The so-called ‘gender pay gap’ is a form of voodoo statistical analysis that a graduate profession should be ashamed to be associated with, says Paul Finch
It is almost incredible that breast-beating and pontificating about the so-called ‘gender pay gap’ in architecture is based on survey results of just 12 practices. Trends are identified and conclusions drawn from an absurdly low sample of the profession.
The situation may be worse than the government’s phoney survey suggests, but there is no way of knowing. But why should we pay any attention to the shock, horror stories emanating from said survey? I call it a phoney because, among other things, it ignores the earnings of partners in limited liability practices, but not of directors, who may also be owners and thus in receipt of dividends.
Equally absurd is the fact that ‘employee’ does not mean ‘architect’, but anybody at all. The lowest-paid employees in a practice of any size are likely to be those who are not qualified professionals, but work as admin or reception staff. Aggregating all salaries and then pretending that women are being treated unequally is an extraordinary form of intellectual dishonesty, seized upon by the usual suspects for whom ‘employer’ is a dirty word.
There is only one real measure of whether women are being treated equally in a practice: whether they are paid roughly the same as men doing a comparable job with comparable experience and qualifications. The official government-backed surveys are completely silent on this subject, because it is far easier to measure the misleading than to measure reality.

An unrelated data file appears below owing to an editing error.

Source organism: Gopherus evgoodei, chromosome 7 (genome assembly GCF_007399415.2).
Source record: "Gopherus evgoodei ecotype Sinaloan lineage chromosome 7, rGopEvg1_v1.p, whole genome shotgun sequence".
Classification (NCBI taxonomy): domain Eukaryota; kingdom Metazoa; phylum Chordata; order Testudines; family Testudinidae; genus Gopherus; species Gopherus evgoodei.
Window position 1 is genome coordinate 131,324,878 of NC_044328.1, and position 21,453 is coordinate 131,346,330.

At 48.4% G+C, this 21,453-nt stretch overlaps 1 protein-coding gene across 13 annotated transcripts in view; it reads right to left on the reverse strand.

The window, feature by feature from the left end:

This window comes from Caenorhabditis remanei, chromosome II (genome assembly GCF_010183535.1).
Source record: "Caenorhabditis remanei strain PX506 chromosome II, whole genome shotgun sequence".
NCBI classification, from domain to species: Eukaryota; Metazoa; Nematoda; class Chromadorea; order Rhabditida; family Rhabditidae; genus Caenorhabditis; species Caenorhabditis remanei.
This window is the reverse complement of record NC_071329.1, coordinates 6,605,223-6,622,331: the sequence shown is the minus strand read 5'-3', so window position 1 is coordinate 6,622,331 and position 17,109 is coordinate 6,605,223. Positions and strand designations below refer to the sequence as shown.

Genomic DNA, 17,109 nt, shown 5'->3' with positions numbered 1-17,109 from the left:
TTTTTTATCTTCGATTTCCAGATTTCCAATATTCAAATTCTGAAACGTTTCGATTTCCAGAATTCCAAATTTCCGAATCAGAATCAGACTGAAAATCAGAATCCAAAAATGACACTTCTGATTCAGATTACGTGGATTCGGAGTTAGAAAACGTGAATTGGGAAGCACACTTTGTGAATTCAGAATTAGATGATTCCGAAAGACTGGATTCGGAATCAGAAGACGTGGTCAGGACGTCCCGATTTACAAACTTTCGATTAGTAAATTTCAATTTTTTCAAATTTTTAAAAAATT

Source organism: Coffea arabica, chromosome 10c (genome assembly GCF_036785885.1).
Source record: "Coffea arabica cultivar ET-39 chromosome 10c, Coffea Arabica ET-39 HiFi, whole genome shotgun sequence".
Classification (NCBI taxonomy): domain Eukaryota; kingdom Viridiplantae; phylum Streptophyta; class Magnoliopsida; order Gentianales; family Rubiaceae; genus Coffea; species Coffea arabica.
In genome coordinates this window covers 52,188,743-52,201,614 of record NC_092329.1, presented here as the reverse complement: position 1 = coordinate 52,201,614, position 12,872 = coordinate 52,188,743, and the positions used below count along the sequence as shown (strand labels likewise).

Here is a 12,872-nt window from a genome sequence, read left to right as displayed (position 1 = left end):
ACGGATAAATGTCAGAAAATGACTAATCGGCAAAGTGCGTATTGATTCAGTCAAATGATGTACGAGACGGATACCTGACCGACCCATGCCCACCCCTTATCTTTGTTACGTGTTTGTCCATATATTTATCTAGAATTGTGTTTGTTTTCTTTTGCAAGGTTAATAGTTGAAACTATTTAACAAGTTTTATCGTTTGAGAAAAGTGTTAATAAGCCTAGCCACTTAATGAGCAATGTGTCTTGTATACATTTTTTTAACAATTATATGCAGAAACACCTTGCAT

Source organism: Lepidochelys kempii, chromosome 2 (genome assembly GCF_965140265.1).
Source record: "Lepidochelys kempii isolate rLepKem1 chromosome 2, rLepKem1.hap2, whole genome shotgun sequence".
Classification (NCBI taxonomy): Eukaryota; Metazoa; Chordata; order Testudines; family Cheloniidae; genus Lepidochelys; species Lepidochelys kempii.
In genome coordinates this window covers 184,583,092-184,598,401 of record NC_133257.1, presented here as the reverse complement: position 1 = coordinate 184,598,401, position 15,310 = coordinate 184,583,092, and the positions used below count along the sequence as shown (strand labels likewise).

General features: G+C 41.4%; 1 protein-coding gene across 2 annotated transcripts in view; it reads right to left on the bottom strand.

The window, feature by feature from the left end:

As with many surveys, promoted by people and organisations with an axe to grind, the samples are ludicrously low, the data gathered is partial or distorted, and the conclusions drawn based on statistics which are demonstrably misleading. Instead of going along with all this, the RIBA might think about doing some serious survey work in respect of the real profession.
Curious treatment of a Portland Place veteran
Peter Gibbs-Kennet, former education director at the RIBA until his forced departure many years ago, continued a relationship with the profession and the institute as executive editor of The Journal of Architecture, the academic title he launched with Allen Cunningham and the indefatigable David Dunster, who was the first editor.
Launching such a journal was not a simple or risk-free venture, but it was successful, and for many years Peter was paid an honorarium, quarterly in advance, for his ongoing work on the title. RIBA reorganisations resulted in a desire to ‘regularise’ his situation, and he was sent what in effect was a demand that he sign a contract of employment or be dismissed.
Actually he had already taken a decision to leave at the end of 2018, after four decades of association with Portland Place, and he declined to sign anything as a matter of principle; it didn’t help that the first demand spelled the name of the journal incorrectly. His union, Unite, complained to the RIBA, which, inter alia, claimed that it was bad practice to pay in advance for services. One might observe that all property contracts require exactly that.
While the publisher of the journal thanked Peter for all his work on his retirement, there was nothing from head office, which, after an ‘investigation’, told Unite there was ‘nothing untoward’ about Peter’s history. I wonder if he would have received the same treatment had he been a woman.
Bucket of cold water
The burst water-pipe fiasco in the House of Commons last week suggests that the sooner MPs vacate the Palace of Westminster, the better. The question that arises is whether they will ever go back.